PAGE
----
Have you ever had kids? I did and I do. Theoretically most parents will tell you in one way or the other, the children may be seen by them, as a kind of a burden. And in many ways this is healthy. Parenting is no milkshake, no matter where you live. Attitude towards children and their upbringing, has changed over the years multiple times. Technically, up until Convention on the Rights of the Child, there was no world-wide definition of what children are and their rights. That’s 1989 AD!
The focus and the question, I wanted to ask myself about children, was about their potential involvement in armed conflicts. As a parent I am concerned, whether my child could be pulled into a war. I live in the Western society, with high standard of living. Have no idea how it would be, if my children had no parents or we would be living in a world of conflict. Like some of these countries. Separately, a whooping 46 countries can, under approved laws, still use children (a human being below the age of 18 years) in armed conflicts. Some interesting ones would be Canada (enlistment age starts at 16), India (16,5) or UK (16).
Hunger, poverty and some beguiling visions of patriotism, are the usual factors, why children go to war. Would I send a 16-year old to serve in the military? Don’t know, not mine definitely. Would I allow a 10-year old or younger? Definitely not!
Throughout the history the ‘recruitment age’ also differed. First, we can look at the Spartan example, where children were being made accustomed to thieving, fighting and to various other survival skills. Rome would look a lot more civilised, with 16, as the actual recruitment minimal age. Talking about human beings, close or about the manhood age of 13-14, taking up weapons, would sport quite an outrage on the Roman forums (although it was occasionally happening).
The worst examples in the modern era, would probably be coming from the Great War. There are examples of children as young as 8, joining the war efforts. 12-year old’s were pretty commonplace. The other bad example would be the conflict with Franco in Spain, where using children under the age of 16, in fascist militias, was pretty commonplace. Topping example then would be World War 2, where children were still commonplace on wage-rolls of any participant of the conflict. The discussions spun by these wars, started the global discussion on creating basic human right definition for children.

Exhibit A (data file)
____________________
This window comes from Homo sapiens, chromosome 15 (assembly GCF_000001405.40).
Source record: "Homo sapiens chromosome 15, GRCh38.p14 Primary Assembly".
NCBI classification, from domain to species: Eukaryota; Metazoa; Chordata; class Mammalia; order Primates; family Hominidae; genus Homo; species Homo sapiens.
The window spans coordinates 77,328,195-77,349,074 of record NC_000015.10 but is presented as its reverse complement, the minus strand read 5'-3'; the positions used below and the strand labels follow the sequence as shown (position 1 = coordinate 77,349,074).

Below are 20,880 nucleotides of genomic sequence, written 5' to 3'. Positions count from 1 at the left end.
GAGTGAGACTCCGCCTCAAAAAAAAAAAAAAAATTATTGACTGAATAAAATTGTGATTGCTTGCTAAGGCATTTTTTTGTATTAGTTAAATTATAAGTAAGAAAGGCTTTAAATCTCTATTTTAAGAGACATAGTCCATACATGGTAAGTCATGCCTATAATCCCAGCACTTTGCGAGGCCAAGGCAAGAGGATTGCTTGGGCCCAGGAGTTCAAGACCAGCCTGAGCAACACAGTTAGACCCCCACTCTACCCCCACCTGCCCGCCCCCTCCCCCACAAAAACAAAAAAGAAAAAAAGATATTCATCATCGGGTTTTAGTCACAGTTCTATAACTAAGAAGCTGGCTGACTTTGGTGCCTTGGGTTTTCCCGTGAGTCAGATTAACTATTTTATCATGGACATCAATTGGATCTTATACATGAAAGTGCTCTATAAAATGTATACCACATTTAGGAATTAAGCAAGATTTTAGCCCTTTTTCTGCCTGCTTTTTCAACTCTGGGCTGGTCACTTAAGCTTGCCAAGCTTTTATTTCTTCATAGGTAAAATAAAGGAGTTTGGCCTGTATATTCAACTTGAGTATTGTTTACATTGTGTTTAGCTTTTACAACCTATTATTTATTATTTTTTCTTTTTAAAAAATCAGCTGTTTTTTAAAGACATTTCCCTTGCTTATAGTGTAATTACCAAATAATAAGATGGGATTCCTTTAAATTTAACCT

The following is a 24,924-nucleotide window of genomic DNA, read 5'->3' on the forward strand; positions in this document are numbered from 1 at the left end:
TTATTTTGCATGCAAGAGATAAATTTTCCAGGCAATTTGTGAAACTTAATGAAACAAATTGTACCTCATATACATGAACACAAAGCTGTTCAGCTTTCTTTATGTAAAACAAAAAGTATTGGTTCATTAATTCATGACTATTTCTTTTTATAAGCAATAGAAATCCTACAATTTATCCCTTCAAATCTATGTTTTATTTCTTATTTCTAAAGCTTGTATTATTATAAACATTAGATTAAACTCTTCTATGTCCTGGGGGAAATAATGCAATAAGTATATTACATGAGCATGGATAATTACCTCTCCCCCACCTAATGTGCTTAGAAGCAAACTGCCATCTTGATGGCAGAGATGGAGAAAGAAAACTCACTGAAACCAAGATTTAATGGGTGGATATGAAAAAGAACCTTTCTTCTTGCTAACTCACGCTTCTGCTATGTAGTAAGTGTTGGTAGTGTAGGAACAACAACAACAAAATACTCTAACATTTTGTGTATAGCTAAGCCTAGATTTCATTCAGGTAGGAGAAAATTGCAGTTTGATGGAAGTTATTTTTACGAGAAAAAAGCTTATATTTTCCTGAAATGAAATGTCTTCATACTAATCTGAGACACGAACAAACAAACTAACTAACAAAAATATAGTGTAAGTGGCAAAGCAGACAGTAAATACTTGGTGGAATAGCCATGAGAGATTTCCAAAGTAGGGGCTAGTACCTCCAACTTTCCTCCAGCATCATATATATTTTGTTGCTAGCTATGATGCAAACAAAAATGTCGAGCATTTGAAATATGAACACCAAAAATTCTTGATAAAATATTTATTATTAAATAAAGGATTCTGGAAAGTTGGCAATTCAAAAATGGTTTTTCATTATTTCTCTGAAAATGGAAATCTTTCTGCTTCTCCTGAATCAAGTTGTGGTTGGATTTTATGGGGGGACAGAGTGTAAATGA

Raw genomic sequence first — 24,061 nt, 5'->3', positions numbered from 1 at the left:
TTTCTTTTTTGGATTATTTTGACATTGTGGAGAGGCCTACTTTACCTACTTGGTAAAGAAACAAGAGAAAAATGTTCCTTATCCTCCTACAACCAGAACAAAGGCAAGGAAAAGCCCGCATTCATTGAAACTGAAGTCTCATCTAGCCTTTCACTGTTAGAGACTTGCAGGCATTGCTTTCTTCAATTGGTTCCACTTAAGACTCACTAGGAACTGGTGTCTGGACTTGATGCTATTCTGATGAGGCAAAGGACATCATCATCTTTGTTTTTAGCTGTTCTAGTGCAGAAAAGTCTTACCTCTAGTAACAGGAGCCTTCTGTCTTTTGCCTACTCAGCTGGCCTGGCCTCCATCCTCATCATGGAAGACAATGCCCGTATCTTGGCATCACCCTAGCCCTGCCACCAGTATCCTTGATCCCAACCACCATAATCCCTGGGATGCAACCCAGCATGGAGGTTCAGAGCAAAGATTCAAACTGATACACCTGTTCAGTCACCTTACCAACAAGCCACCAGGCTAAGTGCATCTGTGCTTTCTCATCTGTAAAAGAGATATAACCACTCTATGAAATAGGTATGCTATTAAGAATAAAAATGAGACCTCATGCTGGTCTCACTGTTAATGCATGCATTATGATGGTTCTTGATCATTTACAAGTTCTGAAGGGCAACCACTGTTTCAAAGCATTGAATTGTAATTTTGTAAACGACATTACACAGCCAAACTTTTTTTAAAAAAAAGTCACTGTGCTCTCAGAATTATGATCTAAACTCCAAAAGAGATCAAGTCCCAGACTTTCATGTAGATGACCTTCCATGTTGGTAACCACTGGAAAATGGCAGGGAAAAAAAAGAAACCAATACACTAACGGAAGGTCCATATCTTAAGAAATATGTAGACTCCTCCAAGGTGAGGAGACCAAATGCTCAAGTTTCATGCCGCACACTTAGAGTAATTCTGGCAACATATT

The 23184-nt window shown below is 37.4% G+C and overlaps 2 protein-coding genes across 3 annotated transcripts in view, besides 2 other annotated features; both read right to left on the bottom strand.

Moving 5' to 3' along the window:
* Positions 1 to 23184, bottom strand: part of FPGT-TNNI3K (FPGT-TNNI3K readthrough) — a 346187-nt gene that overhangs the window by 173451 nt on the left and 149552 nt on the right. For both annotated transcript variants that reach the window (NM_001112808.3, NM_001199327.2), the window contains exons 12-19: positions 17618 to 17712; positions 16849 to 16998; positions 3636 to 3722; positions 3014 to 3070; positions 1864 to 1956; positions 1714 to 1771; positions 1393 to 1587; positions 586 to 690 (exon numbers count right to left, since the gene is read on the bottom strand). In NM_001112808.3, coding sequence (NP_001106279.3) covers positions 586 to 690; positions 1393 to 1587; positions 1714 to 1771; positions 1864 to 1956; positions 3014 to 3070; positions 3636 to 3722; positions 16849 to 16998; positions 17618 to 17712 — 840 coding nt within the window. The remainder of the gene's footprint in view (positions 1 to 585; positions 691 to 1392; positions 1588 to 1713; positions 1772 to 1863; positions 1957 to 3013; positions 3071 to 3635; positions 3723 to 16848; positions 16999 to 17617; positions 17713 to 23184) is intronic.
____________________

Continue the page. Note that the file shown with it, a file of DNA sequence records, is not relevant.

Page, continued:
So how does it look like today?
The first myth, I was trying to attack, with a stereotyped picture of an African warlord, is that child soldiers exist only in Africa. I have de-bunked this myth, in the beginning of this article, by providing enlistment age for some of the more developed countries. The truth is only 50% of the overall count of child soldiers are enlisted in Africa. The main reason being, the on-going exploit of this continent of the Western capitalism (and I will not write another communist manifesto here, just stating a fact).
The other interesting factor, is that close to 40% of the child soldiers are girls. There is another scary factor here. They suffer extreme abuse, although a lot of them have volunteered ‘for a better cause’.
Before we get to a conclusion, just wanted to point out, there is one country in the world, that does not officially recognise the international definition of the child and their rights. It is USA. To be fair, they signed the optional protocols on not using children in war and protection from other abuse of the children. But why it did not happen, worries (and it is not a quote from any Islamic state):
Opposition to ratification comes from some religious groups. These, along with many political conservatives, claim that the Convention conflicts with the United States Constitution because in the original language of the Constitution “treaties” referred only to international relations (military alliances, trade, etc.) and not domestic policies. This has apparently played a significant role in the non-ratification of the treaty so far.
This technically means they don’t have basic definition of children agreed with the rest of the world, but oppose to using them in wars or other abuse. Is it why they agree to separate immigrants children from parents?
After reading all that, I am happy, I am not even close to discussing my children involvement in any conflicts.
None of us would like to get into a situation, whereas parents of multiple countries are (where i.e. children are abducted to fight wars). Your ‘burdens’ would be taken, leaving only tears and sorrow. Nobody wants to be there. Let’s give them an extra hug tonight.
Note: a very interesting link on children in conflicts.